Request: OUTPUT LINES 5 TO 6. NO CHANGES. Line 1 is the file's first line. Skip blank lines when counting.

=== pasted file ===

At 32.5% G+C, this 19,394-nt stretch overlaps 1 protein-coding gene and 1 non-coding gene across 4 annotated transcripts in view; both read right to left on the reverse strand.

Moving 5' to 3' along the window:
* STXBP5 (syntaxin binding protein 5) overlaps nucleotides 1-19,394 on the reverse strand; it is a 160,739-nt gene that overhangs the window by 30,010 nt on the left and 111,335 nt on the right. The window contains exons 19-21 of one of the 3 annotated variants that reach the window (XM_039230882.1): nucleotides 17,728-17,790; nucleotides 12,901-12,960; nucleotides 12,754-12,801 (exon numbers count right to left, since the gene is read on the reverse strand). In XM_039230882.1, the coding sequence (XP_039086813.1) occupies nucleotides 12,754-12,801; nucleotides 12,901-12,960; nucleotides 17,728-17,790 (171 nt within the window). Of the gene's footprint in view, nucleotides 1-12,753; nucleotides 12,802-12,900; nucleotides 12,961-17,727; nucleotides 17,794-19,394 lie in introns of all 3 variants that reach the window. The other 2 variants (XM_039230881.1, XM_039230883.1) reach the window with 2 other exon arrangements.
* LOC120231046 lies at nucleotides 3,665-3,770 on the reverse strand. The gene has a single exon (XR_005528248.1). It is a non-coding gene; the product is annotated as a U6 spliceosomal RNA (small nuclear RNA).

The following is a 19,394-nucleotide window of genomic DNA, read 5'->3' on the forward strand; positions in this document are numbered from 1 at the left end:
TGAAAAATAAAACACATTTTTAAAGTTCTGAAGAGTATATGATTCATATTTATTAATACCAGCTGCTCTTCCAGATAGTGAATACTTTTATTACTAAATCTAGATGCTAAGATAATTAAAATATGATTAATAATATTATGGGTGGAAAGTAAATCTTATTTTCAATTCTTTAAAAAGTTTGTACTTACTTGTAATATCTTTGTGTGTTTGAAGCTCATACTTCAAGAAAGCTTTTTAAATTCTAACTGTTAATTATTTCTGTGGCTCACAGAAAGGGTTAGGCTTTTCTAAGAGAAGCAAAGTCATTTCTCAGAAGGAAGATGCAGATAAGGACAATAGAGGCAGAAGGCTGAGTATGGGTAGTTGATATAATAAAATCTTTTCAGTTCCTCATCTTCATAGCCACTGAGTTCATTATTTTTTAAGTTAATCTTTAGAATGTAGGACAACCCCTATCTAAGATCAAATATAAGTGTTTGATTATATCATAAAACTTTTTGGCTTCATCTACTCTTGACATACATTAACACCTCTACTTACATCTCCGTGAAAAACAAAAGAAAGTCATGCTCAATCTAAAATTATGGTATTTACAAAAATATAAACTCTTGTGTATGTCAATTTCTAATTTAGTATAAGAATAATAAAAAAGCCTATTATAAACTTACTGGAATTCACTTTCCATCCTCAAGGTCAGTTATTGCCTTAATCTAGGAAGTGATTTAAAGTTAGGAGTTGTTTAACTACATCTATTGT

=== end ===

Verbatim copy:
The following is a 19,394-nucleotide window of genomic DNA, read 5'->3' on the forward strand; positions in this document are numbered from 1 at the left end:
TGAAAAATAAAACACATTTTTAAAGTTCTGAAGAGTATATGATTCATATTTATTAATACCAGCTGCTCTTCCAGATAGTGAATACTTTTATTACTAAATCTAGATGCTAAGATAATTAAAATATGATTAATAATATTATGGGTGGAAAGTAAATCTTATTTTCAATTCTTTAAAAAGTTTGTACTTACTTGTAATATCTTTGTGTGTTTGAAGCTCATACTTCAAGAAAGCTTTTTAAATTCTAACTGTTAATTATTTCTGTGGCTCACAGAAAGGGTTAGGCTTTTCTAAGAGAAGCAAAGTCATTTCTCAGAAGGAAGATGCAGATAAGGACAATAGAGGCAGAAGGCTGAGTATGGGTAGTTGATATAATAAAATCTTTTCAGTTCCTCATCTTCATAGCCACTGAGTTCATTATTTTTTAAGTTAATCTTTAGAATGTAGGACAACCCCTATCTAAGATCAAATATAAGTGTTTGATTATATCATAAAACTTTTTGGCTTCATCTACTCTTGACATACATTAACACCTCTACTTACATCTCCGTGAAAAACAAAAGAAAGTCATGCTCAATCTAAAATTATGGTATTTACAAAAATATAAACTCTTGTGTATGTCAATTTCTAATTTAGTATAAGAATAATAAAAAAGCCTATTATAAACTTACTGGAATTCACTTTCCATCCTCAAGGTCAGTTATTGCCTTAATCTAGGAAGTGATTTAAAGTTAGGAGTTGTTTAACTACATCTATTGT